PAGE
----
Friday | 08 May, 2009

Georgian Protests | Getting the Numbers Right

Georgia has seen long-standing protests, now lasting for almost 5 weeks. Some opposition supporters have expressed surprise why so few people continue to come to the protests, with only a few thousand coming out onto the street for current protest events. "How is it", one supporter wondered, "that we talked to people in February and March and practically everyone was dissatisfied, but now we only have a handful actually out supporting us? Did we get it wrong?"

They got it right and wrong at the same time. Very roughly (and apologies in advance for the generalization), we can observe the following distribution in Georgia at this point. 20% - 30% of the population support the government. 20% support the more strident opposition. 50% to 60% are undecided politically, or only have a weak affiliation (say, with the relatively new Christian Democrats). The key to the political contest is winning over those that are undecided, many of whom voted with the government in the last two elections. They are dissatisfied with certain aspects of the government, but also not committed to any current alternative.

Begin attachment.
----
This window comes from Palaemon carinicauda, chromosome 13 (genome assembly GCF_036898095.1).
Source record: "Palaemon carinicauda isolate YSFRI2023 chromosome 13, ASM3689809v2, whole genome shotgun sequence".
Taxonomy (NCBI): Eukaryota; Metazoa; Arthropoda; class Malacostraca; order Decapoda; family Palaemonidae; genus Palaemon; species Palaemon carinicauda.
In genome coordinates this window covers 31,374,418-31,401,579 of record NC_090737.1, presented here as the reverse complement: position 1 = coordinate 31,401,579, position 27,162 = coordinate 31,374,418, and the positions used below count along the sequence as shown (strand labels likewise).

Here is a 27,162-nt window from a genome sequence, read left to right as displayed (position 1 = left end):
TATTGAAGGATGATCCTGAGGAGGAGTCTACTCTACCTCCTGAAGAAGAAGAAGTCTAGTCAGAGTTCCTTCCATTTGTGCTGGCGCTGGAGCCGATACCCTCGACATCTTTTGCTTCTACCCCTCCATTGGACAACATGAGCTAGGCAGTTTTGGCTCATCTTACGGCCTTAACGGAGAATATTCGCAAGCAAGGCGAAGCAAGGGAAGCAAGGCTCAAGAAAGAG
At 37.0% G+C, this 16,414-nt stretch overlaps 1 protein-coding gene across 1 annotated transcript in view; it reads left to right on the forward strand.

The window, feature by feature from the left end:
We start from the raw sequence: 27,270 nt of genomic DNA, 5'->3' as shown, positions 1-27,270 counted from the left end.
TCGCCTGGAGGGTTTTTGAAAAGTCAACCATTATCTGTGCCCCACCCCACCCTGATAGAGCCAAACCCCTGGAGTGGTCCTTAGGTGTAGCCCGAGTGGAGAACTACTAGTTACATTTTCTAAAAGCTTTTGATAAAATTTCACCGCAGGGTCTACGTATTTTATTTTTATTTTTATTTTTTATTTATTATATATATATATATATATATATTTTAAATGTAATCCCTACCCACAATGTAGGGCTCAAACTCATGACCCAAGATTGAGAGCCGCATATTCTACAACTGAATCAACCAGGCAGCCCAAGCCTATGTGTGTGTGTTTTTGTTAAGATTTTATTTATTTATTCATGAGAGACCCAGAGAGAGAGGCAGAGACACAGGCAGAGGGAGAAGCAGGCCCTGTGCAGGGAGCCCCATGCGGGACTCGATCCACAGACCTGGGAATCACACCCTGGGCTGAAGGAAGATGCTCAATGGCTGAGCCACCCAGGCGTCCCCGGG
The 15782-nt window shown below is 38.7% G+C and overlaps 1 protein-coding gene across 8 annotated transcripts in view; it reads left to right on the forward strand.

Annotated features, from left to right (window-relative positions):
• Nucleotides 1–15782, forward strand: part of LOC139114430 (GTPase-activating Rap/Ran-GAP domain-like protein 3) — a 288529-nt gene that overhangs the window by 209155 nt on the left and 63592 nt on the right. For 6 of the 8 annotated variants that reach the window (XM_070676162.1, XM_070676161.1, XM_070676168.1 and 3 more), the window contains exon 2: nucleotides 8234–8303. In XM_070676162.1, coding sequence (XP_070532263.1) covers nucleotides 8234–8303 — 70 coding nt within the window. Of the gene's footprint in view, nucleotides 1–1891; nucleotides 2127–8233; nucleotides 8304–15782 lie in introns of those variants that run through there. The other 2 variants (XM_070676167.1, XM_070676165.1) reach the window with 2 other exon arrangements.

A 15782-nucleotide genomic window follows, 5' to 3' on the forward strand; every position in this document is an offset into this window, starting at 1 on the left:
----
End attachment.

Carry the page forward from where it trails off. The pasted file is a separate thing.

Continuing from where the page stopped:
Put in other terms:
  • 20-30% want stability
  • 20% want change, even if this is risky (since they believe the government to be a force of destabilization)
  • 50-60% want significant change, but also sufficient stability

This means that for the opposition, they could have found up to 80% of the population agreeing with them that they want change -- but with limited research, it was difficult for the opposition to ascertain that the overwhelming majority only wanted change up to a point, and only if stability could be guaranteed. The example illustrates how surface impressions can mislead, and how more detailed opinion research would have been needed to guide an appropriate opposition strategy.